DC Fiction Showcase: A.X. Ahmad, Elliot Holt and Richard McCann

1:45pm-2:45pm: Library of Congress, Thomas Jefferson Building, room LJ-119

A.X. Ahmad, Elliot Holt and Richard McCann participated in a reading, sponsored and curated by The Writer's Center.

The Writer's Center cultivates the creation, publication, presentation, and dissemination of literary work. The Center is an independent literary organization with a global reach, rooted in a dynamic community of writers. As one of the premier centers of its kind in the country, The Writer's Center believes the craft of writing is open to people of all backgrounds and ages. Writing is interdisciplinary, and unique among the arts for its ability to touch on all aspects of the human experience. It enriches our lives and opens doors to knowledge and understanding.

DC: Fact/Fiction

3pm-4pm: Library of Congress, Thomas Jefferson Building, room LJ-119

Slate and PEN/Faulkner jointly presented DC: Fact/Fiction, a panel discussion on the District's literature--and its place in the national conversation--by cultural thinkers with deep ties to the District.

The PEN/Faulkner Foundation is a nonprofit literary organization devoted to connecting readers and writers. The foundation believes in deepening readers connection to writing through public events, in-school education, and public promotion of exceptional literary achievement.

Slate is a daily magazine on the Web. Founded in 1996, Slate is a general-interest publication offering analysis and commentary about politics, news, business, technology, and culture. Slate's strong editorial voice and witty take on current events have been recognized with numerous awards, including the National Magazine Award for General Excellence Online. The site, which is owned by The Washington Post Company, does not charge for access and is supported by advertising revenues.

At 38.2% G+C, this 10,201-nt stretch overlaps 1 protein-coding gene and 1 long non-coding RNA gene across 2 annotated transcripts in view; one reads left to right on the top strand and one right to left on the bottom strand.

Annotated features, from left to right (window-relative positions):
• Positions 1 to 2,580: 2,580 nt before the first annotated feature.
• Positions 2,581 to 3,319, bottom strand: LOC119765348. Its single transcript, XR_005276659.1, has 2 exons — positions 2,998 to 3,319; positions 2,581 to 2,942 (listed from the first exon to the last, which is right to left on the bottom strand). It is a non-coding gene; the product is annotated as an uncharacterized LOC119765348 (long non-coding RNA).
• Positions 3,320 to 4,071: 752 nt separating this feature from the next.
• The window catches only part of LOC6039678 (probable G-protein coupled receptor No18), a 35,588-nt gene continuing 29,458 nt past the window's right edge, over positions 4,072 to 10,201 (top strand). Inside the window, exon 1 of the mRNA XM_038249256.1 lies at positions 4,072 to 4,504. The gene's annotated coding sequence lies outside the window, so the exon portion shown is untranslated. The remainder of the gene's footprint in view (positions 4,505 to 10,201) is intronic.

Panelists

Marie Arana is a biographer, essayist, novelist, and former editor in chief of Book World at the Washington Post. Currently, she is a guest columnist for the New York Times, Writer at Large for The Post, and Senior Advisor to the US Librarian of Congress.

Louis Bayard is the author of the critically acclaimed The School of Night and The Black Tower, the national bestseller The Pale Blue Eye, and the New York Times Notable Book Mr. Timothy. His other books include Fool's Errand and Endangered Species. He has written for such publications as Salon, the Washington Post, the New York Times and the Los Angeles Times. His novel Roosevelt's Beast was published in March 2014 by Henry Holt.

Danielle Evans is the author of the short-story collection Before You Suffocate Your Own Fool Self, winner of the PEN American Robert W. Bingham Prize, the Paterson Prize, and the Hurston-Wright award for fiction. She teaches literature and creative writing at American University in Washington DC.

Jennifer Howard is a journalist and fiction writer who was born and raised in Washington, D.C. Her work has appeared in the Washington Post, Bookforum, the Times Literary Supplement, VQR, the Collagist, the anthology "D.C. Noir," and elsewhere.

Dan Kois is a senior editor in Slate's culture department and the editor of the Slate Book Review. He's also a contributing writer to the New York Times Magazine.

Yet Do I Marvel: Black Iconic Poets of the 20th Century

5pm-6pm: The Church of the Reformation

A reading curated by the Poetry Society of America and Folger Shakespeare Library featuring Henri Cole, Camille Dungy, Terrance Hayes, and Marilyn Nelson.

Our Literary District: A Reading of Prose and Poetry

7:30pm-9pm: The Church of the Reformation

Elizabeth Alexander, Edward P. Jones, E. Ethelbert Miller, and George Pelecanos read together in a celebration of the District's rich literary culture.

Public reception

9pm-10pm: Folger Shakespeare Library, Exhibition Hall

The final celebration of the day was held in the Folger's Exhibition Hall.

Image gallery